Speaker: Margaret O'Brien is a PhD candidate at the School of Oriental and African Studies (SOAS). Her research considers the possibilities generated by human rights norms as ‘enabling’ and, constraining’ forces insofar as the life conditions of the indigenous communities of the Chittagong Hill Tracts are concerned. Prior to starting at SOAS, Margaret had an earlier career in British local government and management consultancy. Her interest in Bangladesh developed while on a Voluntary Service Overseas placement as Management Advisor to the Raja of Khagrachari in the Chittagong Hill Tracts.

Abstract: The legal pluralism now found in both India and Bangladesh is a direct legacy of the practice of indirect rule in North East India; in both States, customary legal systems are integrated into their respective constitutional frameworks. Using the example of the Chakma people, I will briefly contrast constitutional protections for tribal minorities in India and Bangladesh, suggesting that the Indian institutions are integrationist in nature, whilst Bangladesh declares its unitary nature as a constitutional principle and pursues assimilationist policies toward minorities.  Difference also accrues in the lived experiences of the Chakma minority; the Bangladeshi Chakma have fiercely resisted the State sponsored violence, displacement and exile visited upon them since 1971, in contrast to the largely peaceful assimilation of the Indian Chakma into the protective regime of the Sixth Schedule. I will argue that paradoxically, the more generous protections of the Sixth Schedule of the Indian Constitution appear to create a more conservative and oppressive iteration of Chakma customary law. I conclude that the instrumental differences in the constitutional frameworks that enable legal pluralism are less relevant to differences in substantive practise whether customary jurisdiction is retained over land allocation and use, and to the subsequent alignment of customary law with political resistance.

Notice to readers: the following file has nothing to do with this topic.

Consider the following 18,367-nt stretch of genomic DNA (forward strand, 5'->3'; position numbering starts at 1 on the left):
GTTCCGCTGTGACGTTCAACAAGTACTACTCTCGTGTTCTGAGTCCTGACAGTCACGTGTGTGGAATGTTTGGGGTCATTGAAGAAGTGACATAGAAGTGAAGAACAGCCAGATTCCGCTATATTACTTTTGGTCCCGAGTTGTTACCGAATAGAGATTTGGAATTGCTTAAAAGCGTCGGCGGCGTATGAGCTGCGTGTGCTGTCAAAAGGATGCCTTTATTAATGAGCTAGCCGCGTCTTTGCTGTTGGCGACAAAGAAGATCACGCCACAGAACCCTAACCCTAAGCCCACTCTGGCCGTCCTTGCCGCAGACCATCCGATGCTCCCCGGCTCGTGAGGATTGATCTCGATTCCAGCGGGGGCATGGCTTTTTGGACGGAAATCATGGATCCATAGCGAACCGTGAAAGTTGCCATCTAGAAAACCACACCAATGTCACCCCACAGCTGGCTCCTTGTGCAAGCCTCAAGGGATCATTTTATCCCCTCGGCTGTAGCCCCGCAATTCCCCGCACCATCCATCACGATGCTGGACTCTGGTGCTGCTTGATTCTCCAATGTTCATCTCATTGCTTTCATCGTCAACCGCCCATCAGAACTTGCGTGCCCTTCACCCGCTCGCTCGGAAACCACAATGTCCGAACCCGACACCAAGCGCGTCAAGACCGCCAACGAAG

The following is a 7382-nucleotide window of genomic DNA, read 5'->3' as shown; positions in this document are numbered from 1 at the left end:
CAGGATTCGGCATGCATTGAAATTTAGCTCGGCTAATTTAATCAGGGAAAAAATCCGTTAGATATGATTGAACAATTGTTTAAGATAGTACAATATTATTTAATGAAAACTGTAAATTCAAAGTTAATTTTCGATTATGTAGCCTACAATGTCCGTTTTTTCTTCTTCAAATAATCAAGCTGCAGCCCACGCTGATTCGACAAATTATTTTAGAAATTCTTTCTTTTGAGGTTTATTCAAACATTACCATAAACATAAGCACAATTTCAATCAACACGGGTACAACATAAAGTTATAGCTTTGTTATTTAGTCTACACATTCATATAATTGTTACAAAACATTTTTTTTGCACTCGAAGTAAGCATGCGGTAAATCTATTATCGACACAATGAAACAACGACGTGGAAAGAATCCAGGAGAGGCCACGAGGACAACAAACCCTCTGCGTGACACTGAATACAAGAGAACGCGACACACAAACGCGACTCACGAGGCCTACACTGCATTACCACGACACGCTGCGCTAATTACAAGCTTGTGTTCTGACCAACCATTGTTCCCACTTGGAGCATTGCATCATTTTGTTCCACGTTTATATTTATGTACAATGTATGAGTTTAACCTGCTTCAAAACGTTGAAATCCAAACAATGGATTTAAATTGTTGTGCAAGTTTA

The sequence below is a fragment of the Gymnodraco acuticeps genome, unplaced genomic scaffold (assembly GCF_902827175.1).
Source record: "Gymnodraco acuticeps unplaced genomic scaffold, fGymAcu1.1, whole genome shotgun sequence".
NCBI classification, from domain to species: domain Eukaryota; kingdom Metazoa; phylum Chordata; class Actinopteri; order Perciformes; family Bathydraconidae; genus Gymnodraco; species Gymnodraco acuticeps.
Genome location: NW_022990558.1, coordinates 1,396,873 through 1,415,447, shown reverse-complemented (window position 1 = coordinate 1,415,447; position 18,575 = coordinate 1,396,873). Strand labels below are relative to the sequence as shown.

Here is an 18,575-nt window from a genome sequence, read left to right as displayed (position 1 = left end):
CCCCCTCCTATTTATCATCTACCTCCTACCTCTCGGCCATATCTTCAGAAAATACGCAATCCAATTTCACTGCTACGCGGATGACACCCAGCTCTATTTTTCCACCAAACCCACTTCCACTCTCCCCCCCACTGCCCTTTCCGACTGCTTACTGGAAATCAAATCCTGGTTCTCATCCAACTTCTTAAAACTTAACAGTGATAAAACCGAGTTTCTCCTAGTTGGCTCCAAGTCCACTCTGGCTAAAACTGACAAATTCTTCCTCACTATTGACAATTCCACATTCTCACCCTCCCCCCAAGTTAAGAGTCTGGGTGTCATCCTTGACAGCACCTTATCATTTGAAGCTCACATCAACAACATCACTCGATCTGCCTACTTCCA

Primary Discussant: Vanshaj Jain is a BCL candidate at the Faculty of Law, University of Oxford. He is a 2017 Rhodes Scholar at Exeter College. Vanshaj obtained his undergraduate degree in law from the National Law School of India University. His areas of interest are public international law, commercial law and dispute resolution.

Blogger: Navya Jannu is an M Phil candidate in Law at the University of Oxford. Her research focuses on Renewable Energy in South Asia. She completed her BCL with Distinction in 2017 from the University of Oxford and BA, LLB (Hons) from Jindal Global Law School in 2016. She is an HSA Advocates Award Scholar, and is supervised by Professor Liz Fisher.